Study reveals electron accelerator in thundercloud was destroyed by lightning

An international research group including University of Tokyo researchers revealed that the electron-acceleration mechanism inside a thundercloud was destroyed by an electrical discharge of lightning in the cloud.

In studies conducted in recent years, using radiation measurements taken from the air, on mountaintops, and on the ground, scientists have detected bursts of gamma rays—short-wavelength, high-energy electromagnetic radiation—coming from thunderclouds, lasting for a few minutes to several-dozen minutes. Electrons accelerated and multiplied by strong electric fields in thunderclouds are known to emit gamma-ray bursts known as Bremsstrahlung gamma rays; but how these gamma-ray bursts emerge, grow, disappear, and sustain the electron-acceleration mechanism for up to several-dozen minutes is still poorly understood.

The image at left depicts a gamma-ray beam emitted from a thundercloud, while the image at right illustrates a lightning discharge destroying the beam’s radiation source. An on-ground radiation monitor detects gamma rays produced by electron acceleration in a thundercloud when the cloud passes above Noto Peninsula, Ishikawa Prefecture, in central Japan. A lightning discharge destroys the electron-acceleration mechanism in the thundercloud, and terminates the gamma-ray emission. Image credit: Hayanon’s Science Manga Studio.

In the current study, the research group led by graduate student Yuuki Wada at the Graduate School of Science at the University of Tokyo used high-energy radiation, atmospheric electric-field, and low-frequency radio measurements to observe winter thunderstorms in the Noto Peninsula, a piece of land that juts into the Sea of Japan.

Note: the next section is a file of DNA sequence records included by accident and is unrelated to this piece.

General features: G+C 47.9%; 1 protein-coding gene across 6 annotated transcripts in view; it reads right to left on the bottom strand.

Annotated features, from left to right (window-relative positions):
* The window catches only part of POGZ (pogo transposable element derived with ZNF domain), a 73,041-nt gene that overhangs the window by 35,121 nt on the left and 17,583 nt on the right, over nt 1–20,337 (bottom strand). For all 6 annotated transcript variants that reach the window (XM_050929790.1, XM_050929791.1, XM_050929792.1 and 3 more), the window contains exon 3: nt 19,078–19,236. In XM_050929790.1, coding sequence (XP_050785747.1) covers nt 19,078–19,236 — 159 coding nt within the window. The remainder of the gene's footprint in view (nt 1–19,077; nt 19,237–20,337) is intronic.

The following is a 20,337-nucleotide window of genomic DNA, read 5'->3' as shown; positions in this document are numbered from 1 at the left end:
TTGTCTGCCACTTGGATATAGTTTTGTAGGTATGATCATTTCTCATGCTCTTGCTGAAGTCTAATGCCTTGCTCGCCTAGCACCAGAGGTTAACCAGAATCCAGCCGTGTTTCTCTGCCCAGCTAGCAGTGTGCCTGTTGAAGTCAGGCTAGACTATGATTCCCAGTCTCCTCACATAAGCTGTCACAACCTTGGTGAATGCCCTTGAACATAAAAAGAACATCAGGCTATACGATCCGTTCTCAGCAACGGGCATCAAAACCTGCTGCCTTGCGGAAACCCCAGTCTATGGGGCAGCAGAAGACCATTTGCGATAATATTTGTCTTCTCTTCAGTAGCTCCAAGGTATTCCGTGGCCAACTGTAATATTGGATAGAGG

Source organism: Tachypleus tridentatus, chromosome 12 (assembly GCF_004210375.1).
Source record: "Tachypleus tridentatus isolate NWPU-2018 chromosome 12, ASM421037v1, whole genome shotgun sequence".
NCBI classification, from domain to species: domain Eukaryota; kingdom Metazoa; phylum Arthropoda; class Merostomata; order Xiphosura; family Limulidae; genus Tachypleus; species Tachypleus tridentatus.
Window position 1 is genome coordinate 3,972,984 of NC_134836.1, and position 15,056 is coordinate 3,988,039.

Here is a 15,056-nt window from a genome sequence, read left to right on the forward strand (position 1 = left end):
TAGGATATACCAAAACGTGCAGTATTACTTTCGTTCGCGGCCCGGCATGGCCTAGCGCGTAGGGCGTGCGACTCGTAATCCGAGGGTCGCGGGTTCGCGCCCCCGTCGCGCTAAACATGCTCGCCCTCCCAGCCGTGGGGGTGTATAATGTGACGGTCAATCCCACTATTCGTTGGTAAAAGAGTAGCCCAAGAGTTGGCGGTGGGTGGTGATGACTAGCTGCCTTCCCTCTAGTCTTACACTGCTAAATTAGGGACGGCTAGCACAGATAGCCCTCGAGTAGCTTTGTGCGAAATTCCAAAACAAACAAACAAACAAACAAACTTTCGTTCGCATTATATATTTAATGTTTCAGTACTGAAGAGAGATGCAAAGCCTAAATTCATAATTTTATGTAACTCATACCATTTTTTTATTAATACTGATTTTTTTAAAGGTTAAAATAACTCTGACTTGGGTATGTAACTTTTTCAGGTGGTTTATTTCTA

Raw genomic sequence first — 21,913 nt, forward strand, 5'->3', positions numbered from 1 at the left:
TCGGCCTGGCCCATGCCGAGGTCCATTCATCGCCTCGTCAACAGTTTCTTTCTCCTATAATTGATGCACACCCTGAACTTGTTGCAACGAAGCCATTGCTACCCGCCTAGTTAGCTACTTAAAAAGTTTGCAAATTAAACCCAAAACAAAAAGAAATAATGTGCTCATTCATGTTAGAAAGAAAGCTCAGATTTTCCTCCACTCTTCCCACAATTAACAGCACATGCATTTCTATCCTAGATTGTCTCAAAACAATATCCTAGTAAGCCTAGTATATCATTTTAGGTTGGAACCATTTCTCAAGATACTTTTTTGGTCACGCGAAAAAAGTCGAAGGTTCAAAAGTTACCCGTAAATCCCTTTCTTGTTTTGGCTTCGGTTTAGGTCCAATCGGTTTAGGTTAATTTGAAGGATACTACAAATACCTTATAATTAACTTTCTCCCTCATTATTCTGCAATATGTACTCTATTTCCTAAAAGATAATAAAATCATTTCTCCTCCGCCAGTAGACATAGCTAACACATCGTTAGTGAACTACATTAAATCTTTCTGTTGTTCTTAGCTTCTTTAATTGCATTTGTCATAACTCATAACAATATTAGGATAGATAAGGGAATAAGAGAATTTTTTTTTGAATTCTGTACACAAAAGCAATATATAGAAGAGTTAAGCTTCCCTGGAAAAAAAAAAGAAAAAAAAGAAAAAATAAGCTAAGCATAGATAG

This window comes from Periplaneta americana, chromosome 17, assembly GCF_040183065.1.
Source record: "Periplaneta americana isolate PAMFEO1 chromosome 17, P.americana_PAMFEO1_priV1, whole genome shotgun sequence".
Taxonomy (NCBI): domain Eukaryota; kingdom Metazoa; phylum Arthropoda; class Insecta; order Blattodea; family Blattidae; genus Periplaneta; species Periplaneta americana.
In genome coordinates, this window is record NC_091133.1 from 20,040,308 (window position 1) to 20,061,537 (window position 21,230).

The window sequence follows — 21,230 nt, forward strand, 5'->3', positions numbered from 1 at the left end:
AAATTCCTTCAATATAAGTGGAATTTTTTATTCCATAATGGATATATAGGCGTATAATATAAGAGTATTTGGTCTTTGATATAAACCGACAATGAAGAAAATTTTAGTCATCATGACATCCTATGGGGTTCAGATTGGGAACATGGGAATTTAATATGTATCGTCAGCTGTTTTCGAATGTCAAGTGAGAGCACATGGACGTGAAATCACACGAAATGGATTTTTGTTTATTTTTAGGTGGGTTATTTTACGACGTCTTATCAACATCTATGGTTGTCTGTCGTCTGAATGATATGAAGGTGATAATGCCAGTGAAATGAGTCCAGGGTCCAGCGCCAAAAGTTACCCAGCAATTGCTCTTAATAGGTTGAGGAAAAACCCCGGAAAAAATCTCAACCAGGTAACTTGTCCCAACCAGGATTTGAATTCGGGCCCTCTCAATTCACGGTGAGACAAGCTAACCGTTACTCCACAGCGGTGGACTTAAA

On February 11, 2017, when thunderclouds were approaching the group’s observation site at the Kanazawa University Noto Atmospheric Monitoring Observatory in the city of Suzu, Ishikawa Prefecture, in central Japan, high-energy radiation monitors detected a gamma-ray burst lasting 75 seconds that abruptly terminated with a lightning flash. A low-frequency lightning mapping network, consisting of five radio receivers installed along Toyama Bay, just south of the observatory, detected the eastward development of a lightning discharge in the thundercloud. When the lightning’s path crossed a point 700 meters to the southeast of the observation site, the time of passage through there matches that of when the gamma-ray burst terminated. This shows that the lightning destroyed the electron-acceleration mechanism of the cloud above the observation site and terminated its gamma-ray burst.

Many scientists believe gamma-ray bursts are precursors to lightning. This study details for the first time how lightning destroys the gamma-ray burst. In the current finding, the gamma-ray burst did not affect the lightning discharge, which started 15 km away from where the burst initiated. On the other hand, future observations promise to provide clues to help answer whether gamma-ray bursts trigger lightning.

“I’m glad to publish this work in collaboration with researchers working on high-energy radiation, atmospheric electric-field, and radio observations. I’m looking forward to further collaborative research and encountering unexpected phenomena in Japanese winter thunderstorms,” says Wada. He continues, “Termination events of the gamma-ray bursts are detected only once several years. We are very lucky that such a serendipitous event was detected by the collaborative campaign, which realized for the first time simultaneous observations of radiation, electric-field, and radio measurements.”

Source: University of Tokyo


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